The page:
(SBIR/STTR) (non-add) (0) (2) (0) (7) (0) (7) (0)  
Intramural Research 8 7,956 8 8,131 8 8,212 0 81
Res. Management & Support 66 15,166 66 15,500 66 15,655 0 155
Res. Management & Support (SBIR Admin) (non-add) (0) (0) (0) (0) (0) (0) (0) (0)
Construction   0   0   0   0
Buildings and Facilities   0   0   0   0
Total, NCCAM 74 $120,624 74 $124,125 74 $124,509 0 $384

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Major Changes in the Fiscal Year 2015 President's Budget Request

Major changes by budget mechanism and/or budget activity detail are briefly described below. The FY 2015 President’s Budget request for the National Center for Complementary and Alternative Medicine is $124.5 million, an increase of $0.4 million over the FY 2014 level.

Research Project Grants (+$0.421 million; total $78.922 million):
NCCAM will support a total of 176 Research Project Grant (RPG) awards in FY 2015. Noncompeting RPGs will decrease by $1.351 million. Competing RPG awards will increase by 4 and will increase by $1.667 million.

NATIONAL INSTITUTES OF HEALTH
National Center for Complementary and Alternative Medicine

Summary of Changes
(Dollars in Thousands)
FY 2014 Enacted $124,125
FY 2015 President's Budget $124,509
Net change $384
NATIONAL INSTITUTES OF HEALTH
National Center for Complementary and Alternative Medicine

Summary of Changes1 (continued)
CHANGES FY 2015 President's Budget Change from FY 2014
FTEs Budget Authority FTEs Budget Authority
1 The amounts in the Change from FY 2014 column take into account funding reallocations, and therefore may not add to the net change reflected herein.
A. Built-in:        
1. Intramural Research:        
a. Annualization of January 2014 pay increase & benefits   $1,537   $5
b. January FY 2015 pay increase & benefits   1,537   12
c. Zero more days of pay (n/a for 2015)   1,537   0
d. Differences attributable to change in FTE   1,537   0
e. Payment for centrally furnished services   1,364   8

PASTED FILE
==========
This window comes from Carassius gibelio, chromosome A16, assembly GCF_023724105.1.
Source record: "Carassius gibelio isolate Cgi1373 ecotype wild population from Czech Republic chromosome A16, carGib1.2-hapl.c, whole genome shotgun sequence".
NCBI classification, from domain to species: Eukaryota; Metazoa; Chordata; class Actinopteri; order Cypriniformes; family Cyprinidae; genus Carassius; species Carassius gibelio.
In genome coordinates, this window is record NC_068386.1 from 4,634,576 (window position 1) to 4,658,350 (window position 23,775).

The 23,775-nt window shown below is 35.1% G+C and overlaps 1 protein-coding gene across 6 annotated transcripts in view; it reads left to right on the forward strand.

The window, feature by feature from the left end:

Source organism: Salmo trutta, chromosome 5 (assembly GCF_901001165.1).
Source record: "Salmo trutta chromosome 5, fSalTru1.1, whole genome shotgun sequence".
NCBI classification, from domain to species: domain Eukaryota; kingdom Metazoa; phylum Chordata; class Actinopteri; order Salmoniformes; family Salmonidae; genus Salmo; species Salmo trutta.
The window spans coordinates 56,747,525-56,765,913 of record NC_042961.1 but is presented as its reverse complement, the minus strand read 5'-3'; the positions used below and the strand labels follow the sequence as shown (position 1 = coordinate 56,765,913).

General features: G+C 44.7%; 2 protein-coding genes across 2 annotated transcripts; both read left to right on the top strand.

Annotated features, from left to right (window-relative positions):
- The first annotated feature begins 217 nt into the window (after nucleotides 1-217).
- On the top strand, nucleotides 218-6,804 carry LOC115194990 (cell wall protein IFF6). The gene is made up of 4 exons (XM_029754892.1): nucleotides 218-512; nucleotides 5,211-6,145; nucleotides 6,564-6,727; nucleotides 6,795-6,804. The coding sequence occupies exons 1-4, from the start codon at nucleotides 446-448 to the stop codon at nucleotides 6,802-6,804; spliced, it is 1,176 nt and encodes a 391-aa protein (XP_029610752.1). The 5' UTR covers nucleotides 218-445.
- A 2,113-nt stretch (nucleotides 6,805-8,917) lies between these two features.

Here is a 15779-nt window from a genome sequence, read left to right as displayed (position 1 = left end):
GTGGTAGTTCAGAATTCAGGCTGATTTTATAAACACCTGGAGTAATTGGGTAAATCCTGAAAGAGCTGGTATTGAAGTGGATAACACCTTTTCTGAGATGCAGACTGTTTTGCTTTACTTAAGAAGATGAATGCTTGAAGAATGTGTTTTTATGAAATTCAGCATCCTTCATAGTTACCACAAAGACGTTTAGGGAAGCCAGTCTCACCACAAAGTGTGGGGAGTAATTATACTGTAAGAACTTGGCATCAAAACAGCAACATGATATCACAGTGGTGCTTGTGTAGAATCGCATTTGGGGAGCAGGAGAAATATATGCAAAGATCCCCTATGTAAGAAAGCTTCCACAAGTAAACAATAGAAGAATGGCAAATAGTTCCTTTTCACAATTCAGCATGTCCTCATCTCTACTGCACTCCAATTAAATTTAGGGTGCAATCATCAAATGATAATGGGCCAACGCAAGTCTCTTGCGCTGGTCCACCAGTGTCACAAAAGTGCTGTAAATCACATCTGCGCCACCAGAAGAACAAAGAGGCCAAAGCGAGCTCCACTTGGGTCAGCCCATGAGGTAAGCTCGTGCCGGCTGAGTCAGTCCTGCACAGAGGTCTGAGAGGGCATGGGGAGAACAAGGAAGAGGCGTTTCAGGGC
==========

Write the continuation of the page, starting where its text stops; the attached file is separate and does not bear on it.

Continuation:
f. Increased cost of laboratory supplies, materials, other expenses, and non-recurring costs   5,311   52
Subtotal       $77
2. Research Management and Support:        
a. Annualization of January 2014 pay increase & benefits   $9,842   $25
b. January FY 2015 pay increase & benefits   9,842   74
c. Zero more days of pay (n/a for 2015)   9,842   0
d. Differences attributable to change in FTE   9,842   0
e. Payment for centrally furnished services   387   2
f. Increased cost of laboratory supplies, materials, other expenses, and non-recurring costs   5,427   3
Subtotal       $104
Subtotal, Built-in       $181
  No. Amount No. Amount
B. Program:        
1. Research Project Grants:        
a. Noncompeting 133 $60,015 0 ‑$1,351
b. Competing 36 15,597 4 1,667
c. SBIR/STTR 7 3,310 0 105
Subtotal, RPGs 176 $78,922 4 $421
2. Research Centers 5 $3,372 0 $0
3. Other Research 47 5,970 0 ‑183
4. Research Training 55 3,284 0 51
5. Research and development contracts 11 9,094 0 171
Subtotal, Extramural   $100,642   $460
  FTEs   FTEs  
6. Intramural Research 8 $8,212 0 $4
7. Research Management and Support 66 15,655 0 51
8. Construction   0   0
9. Buildings and Facilities   0   0
Subtotal, program 74 $124,509 0 $515
Total changes       $384

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Fiscal Year 2015 Budget Graphs

 

History of Budget Authority and FTEs

Bar chart of Funding Levels by Fiscal Year. See table immediately below for data.
Funding Levels by Fiscal Year*
Fiscal Year Dollars in Millions
2011 $127.7
2012 $127.8
2013 $120.6
2014 $124.1
2015 $124.5

*FY 2011 are non-comparable for NCBI/PA

Bar chart of Full-Time Employees by fiscal year. See table immediately below for data.
Full-Time Employees by Fiscal Year*
FY FTEs
2011 69
2012 69
2013 74
2014 74
2015 74

*FYs 2011 and 2012 are non-comparable for DEAS transfer.


 

Distribution by Mechanism

A pie chart of distribution of funds by mechanism for fiscal year 2015. See table immediately below for data.
FY 2015 Budget Mechanism
Mechanism Dollars in Thousands Percent
of
Budget
Research Project Grants $78,922 63%
Research Centers $3,372 3%
Other Research $5,970 5%
Research Training $3,284 3%
R&D Contracts $9,094 6%
Intramural Research $8,212 7%
RMS $15,655 13%

 

Change by Selected Mechanism

A bar graph reflecting the change in mechanism as a percent between fiscal years 2012 and 2014.
FY 2015 Estimated Percent Change from FY 2014 Mechanism
Mechanism Percent
Change
Research Project Grants 0.54%
Research Centers 0.00%
Other Research ‑2.97%
Research Training 1.58%
R&D Contracts 1.92%
Intramural Research 1.00%
Res. Mgmt. & Support 1.00%

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NATIONAL INSTITUTES OF HEALTH
National Center for Complementary and Alternative Medicine

Budget Authority by Activity1
(Dollars in Thousands)
  FY 2013 Actual FY 2014 Enacted2 FY 2015 President's Budget FY 2015 +/- FY 2014

1. Includes FTEs whose payroll obligations are supported by the NIH Common Fund.

2. The amounts in the FY 2014 column take into account funding reallocations, and therefore may not add to the total budget authority reflected herein.

Extramural Research FTEs Amount FTEs Amount FTEs Amount FTEs Amount
Detail:                
Clinical Research   $51,609   $53,027   $53,271   $243
Basic Research   37,848   38,888   39,017   129
Training   8,046   8,267   8,355   88